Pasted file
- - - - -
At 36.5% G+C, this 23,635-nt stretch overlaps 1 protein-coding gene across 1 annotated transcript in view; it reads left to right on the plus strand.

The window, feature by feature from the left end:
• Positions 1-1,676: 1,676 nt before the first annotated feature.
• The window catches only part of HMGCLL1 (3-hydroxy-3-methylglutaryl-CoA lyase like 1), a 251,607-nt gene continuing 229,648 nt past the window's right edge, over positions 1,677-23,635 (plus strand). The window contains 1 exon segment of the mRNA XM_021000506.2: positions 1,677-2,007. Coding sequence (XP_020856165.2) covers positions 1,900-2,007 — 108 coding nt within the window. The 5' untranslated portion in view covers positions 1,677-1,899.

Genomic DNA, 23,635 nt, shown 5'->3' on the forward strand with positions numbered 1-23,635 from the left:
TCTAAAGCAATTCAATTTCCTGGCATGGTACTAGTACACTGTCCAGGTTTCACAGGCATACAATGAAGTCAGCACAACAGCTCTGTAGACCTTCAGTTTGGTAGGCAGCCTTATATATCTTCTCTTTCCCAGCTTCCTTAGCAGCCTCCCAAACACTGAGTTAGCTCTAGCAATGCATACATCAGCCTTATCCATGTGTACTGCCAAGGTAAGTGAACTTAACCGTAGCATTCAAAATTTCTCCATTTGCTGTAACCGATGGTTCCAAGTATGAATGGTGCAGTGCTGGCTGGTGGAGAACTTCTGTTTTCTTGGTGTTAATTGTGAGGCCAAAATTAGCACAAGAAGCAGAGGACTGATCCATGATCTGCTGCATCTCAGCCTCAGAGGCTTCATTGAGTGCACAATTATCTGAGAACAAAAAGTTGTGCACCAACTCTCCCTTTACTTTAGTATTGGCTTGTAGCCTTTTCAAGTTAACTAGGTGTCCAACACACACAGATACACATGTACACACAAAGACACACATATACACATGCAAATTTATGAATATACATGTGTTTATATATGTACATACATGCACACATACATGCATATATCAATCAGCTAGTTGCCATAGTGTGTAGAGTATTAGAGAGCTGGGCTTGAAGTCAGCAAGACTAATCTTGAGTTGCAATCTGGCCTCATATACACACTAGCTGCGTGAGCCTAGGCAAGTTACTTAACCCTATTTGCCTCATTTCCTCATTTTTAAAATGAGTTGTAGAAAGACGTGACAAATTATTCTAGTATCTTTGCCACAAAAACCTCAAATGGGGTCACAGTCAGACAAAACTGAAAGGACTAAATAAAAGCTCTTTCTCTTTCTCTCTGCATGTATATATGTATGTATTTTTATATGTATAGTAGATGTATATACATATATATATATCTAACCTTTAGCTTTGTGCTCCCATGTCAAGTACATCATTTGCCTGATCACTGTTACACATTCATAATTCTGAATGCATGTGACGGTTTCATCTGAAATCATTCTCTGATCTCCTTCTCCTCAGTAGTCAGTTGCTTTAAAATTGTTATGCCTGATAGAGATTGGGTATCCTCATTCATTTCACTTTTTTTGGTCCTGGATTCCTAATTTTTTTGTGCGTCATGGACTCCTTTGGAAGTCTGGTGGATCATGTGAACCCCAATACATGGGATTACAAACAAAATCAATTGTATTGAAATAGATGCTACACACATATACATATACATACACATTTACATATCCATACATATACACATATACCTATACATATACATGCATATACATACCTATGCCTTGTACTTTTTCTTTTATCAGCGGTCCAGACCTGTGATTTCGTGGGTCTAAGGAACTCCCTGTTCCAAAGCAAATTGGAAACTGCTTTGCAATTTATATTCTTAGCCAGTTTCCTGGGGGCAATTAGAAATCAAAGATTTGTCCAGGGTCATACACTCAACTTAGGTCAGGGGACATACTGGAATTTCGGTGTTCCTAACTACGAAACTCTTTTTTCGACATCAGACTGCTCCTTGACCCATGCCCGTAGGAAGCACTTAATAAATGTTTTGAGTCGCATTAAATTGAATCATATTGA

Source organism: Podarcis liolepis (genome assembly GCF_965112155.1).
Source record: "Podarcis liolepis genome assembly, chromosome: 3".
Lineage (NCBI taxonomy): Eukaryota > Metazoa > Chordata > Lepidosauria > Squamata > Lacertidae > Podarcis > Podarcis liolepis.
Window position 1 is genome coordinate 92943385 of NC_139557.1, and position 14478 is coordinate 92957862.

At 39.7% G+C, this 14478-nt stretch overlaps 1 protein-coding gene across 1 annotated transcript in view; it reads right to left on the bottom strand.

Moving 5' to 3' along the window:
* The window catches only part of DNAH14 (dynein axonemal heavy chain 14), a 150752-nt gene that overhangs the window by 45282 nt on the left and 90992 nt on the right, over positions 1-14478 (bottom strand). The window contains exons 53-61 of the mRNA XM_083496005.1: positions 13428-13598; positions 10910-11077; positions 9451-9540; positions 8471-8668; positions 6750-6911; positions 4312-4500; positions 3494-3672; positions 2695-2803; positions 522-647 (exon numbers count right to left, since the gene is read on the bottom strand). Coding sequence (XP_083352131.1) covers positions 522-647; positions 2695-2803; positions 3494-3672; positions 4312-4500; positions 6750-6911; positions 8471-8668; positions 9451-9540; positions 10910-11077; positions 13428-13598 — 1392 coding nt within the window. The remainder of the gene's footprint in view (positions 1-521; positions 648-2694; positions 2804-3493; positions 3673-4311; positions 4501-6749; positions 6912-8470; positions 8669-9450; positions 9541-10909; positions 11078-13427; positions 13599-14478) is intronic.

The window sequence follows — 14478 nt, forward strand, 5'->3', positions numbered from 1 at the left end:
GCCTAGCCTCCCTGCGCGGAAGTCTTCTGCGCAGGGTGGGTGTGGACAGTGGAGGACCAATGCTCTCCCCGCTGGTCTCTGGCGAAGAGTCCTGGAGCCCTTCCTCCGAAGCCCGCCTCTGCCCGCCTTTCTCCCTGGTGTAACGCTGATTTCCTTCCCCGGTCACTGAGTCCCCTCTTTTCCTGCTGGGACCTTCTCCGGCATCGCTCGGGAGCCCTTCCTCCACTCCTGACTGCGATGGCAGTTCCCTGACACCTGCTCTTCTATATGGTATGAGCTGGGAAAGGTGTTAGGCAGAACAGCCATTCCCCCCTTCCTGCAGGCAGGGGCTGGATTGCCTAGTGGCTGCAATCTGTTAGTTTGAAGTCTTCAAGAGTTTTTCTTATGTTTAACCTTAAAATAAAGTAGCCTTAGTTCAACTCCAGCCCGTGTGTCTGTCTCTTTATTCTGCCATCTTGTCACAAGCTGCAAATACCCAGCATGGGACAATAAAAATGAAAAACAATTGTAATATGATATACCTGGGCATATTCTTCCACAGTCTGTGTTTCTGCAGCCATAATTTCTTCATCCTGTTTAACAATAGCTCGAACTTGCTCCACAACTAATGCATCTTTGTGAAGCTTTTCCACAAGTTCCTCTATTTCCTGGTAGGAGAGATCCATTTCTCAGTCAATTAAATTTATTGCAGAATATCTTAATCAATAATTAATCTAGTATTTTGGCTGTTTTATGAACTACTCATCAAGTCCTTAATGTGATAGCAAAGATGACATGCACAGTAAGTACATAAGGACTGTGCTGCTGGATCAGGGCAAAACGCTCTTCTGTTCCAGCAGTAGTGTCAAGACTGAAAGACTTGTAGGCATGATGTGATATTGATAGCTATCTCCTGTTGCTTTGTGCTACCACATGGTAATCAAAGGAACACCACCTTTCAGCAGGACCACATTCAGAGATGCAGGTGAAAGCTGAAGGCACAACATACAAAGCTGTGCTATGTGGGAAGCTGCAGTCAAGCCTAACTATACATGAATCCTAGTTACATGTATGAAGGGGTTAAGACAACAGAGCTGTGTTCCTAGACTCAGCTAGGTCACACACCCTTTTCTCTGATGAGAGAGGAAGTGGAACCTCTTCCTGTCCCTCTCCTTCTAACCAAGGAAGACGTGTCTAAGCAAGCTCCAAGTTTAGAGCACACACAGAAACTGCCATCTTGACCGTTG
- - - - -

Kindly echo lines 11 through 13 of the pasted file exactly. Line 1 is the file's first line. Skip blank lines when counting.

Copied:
At 39.7% G+C, this 14478-nt stretch overlaps 1 protein-coding gene across 1 annotated transcript in view; it reads right to left on the bottom strand.

Moving 5' to 3' along the window:
* The window catches only part of DNAH14 (dynein axonemal heavy chain 14), a 150752-nt gene that overhangs the window by 45282 nt on the left and 90992 nt on the right, over positions 1-14478 (bottom strand). The window contains exons 53-61 of the mRNA XM_083496005.1: positions 13428-13598; positions 10910-11077; positions 9451-9540; positions 8471-8668; positions 6750-6911; positions 4312-4500; positions 3494-3672; positions 2695-2803; positions 522-647 (exon numbers count right to left, since the gene is read on the bottom strand). Coding sequence (XP_083352131.1) covers positions 522-647; positions 2695-2803; positions 3494-3672; positions 4312-4500; positions 6750-6911; positions 8471-8668; positions 9451-9540; positions 10910-11077; positions 13428-13598 — 1392 coding nt within the window. The remainder of the gene's footprint in view (positions 1-521; positions 648-2694; positions 2804-3493; positions 3673-4311; positions 4501-6749; positions 6912-8470; positions 8669-9450; positions 9541-10909; positions 11078-13427; positions 13599-14478) is intronic.